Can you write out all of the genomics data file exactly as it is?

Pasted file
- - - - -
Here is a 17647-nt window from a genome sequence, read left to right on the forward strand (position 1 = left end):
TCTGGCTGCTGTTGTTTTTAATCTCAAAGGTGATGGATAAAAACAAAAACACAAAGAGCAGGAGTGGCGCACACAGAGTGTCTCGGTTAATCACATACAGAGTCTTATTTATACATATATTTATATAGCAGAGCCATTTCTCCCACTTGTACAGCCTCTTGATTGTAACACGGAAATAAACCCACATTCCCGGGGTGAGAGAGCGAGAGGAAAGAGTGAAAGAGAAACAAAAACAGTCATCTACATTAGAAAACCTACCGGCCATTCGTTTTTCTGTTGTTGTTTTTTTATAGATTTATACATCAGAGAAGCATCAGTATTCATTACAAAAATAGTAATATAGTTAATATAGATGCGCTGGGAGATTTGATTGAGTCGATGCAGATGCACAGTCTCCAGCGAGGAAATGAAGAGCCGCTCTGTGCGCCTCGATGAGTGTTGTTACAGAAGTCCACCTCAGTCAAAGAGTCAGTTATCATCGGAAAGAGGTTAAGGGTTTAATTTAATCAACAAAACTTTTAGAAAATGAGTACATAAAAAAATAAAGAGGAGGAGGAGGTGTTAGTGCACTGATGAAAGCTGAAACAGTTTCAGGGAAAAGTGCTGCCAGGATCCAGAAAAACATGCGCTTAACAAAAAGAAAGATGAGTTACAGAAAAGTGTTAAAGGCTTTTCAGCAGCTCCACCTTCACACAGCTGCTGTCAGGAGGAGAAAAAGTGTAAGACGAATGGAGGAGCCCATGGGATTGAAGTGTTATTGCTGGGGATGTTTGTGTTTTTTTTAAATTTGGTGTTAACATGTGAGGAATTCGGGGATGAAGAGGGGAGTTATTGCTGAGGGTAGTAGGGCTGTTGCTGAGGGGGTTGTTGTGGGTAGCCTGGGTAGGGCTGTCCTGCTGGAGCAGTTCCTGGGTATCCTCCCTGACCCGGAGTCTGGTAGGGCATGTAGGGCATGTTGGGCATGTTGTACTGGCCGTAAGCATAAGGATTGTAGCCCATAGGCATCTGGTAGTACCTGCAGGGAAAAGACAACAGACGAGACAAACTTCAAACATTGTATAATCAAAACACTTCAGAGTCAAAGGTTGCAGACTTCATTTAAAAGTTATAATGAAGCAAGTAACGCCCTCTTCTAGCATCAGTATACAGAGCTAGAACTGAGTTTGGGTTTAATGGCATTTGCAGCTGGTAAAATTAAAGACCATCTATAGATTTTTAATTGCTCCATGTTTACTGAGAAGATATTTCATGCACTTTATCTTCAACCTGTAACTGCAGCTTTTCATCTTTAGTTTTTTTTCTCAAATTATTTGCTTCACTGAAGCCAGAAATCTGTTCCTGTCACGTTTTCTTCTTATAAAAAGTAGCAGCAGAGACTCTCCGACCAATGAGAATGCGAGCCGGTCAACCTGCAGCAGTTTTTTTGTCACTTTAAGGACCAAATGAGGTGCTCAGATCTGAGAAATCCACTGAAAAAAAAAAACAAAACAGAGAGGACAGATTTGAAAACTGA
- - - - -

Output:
Here is a 17647-nt window from a genome sequence, read left to right on the forward strand (position 1 = left end):
TCTGGCTGCTGTTGTTTTTAATCTCAAAGGTGATGGATAAAAACAAAAACACAAAGAGCAGGAGTGGCGCACACAGAGTGTCTCGGTTAATCACATACAGAGTCTTATTTATACATATATTTATATAGCAGAGCCATTTCTCCCACTTGTACAGCCTCTTGATTGTAACACGGAAATAAACCCACATTCCCGGGGTGAGAGAGCGAGAGGAAAGAGTGAAAGAGAAACAAAAACAGTCATCTACATTAGAAAACCTACCGGCCATTCGTTTTTCTGTTGTTGTTTTTTTATAGATTTATACATCAGAGAAGCATCAGTATTCATTACAAAAATAGTAATATAGTTAATATAGATGCGCTGGGAGATTTGATTGAGTCGATGCAGATGCACAGTCTCCAGCGAGGAAATGAAGAGCCGCTCTGTGCGCCTCGATGAGTGTTGTTACAGAAGTCCACCTCAGTCAAAGAGTCAGTTATCATCGGAAAGAGGTTAAGGGTTTAATTTAATCAACAAAACTTTTAGAAAATGAGTACATAAAAAAATAAAGAGGAGGAGGAGGTGTTAGTGCACTGATGAAAGCTGAAACAGTTTCAGGGAAAAGTGCTGCCAGGATCCAGAAAAACATGCGCTTAACAAAAAGAAAGATGAGTTACAGAAAAGTGTTAAAGGCTTTTCAGCAGCTCCACCTTCACACAGCTGCTGTCAGGAGGAGAAAAAGTGTAAGACGAATGGAGGAGCCCATGGGATTGAAGTGTTATTGCTGGGGATGTTTGTGTTTTTTTTAAATTTGGTGTTAACATGTGAGGAATTCGGGGATGAAGAGGGGAGTTATTGCTGAGGGTAGTAGGGCTGTTGCTGAGGGGGTTGTTGTGGGTAGCCTGGGTAGGGCTGTCCTGCTGGAGCAGTTCCTGGGTATCCTCCCTGACCCGGAGTCTGGTAGGGCATGTAGGGCATGTTGGGCATGTTGTACTGGCCGTAAGCATAAGGATTGTAGCCCATAGGCATCTGGTAGTACCTGCAGGGAAAAGACAACAGACGAGACAAACTTCAAACATTGTATAATCAAAACACTTCAGAGTCAAAGGTTGCAGACTTCATTTAAAAGTTATAATGAAGCAAGTAACGCCCTCTTCTAGCATCAGTATACAGAGCTAGAACTGAGTTTGGGTTTAATGGCATTTGCAGCTGGTAAAATTAAAGACCATCTATAGATTTTTAATTGCTCCATGTTTACTGAGAAGATATTTCATGCACTTTATCTTCAACCTGTAACTGCAGCTTTTCATCTTTAGTTTTTTTTCTCAAATTATTTGCTTCACTGAAGCCAGAAATCTGTTCCTGTCACGTTTTCTTCTTATAAAAAGTAGCAGCAGAGACTCTCCGACCAATGAGAATGCGAGCCGGTCAACCTGCAGCAGTTTTTTTGTCACTTTAAGGACCAAATGAGGTGCTCAGATCTGAGAAATCCACTGAAAAAAAAAAACAAAACAGAGAGGACAGATTTGAAAACTGA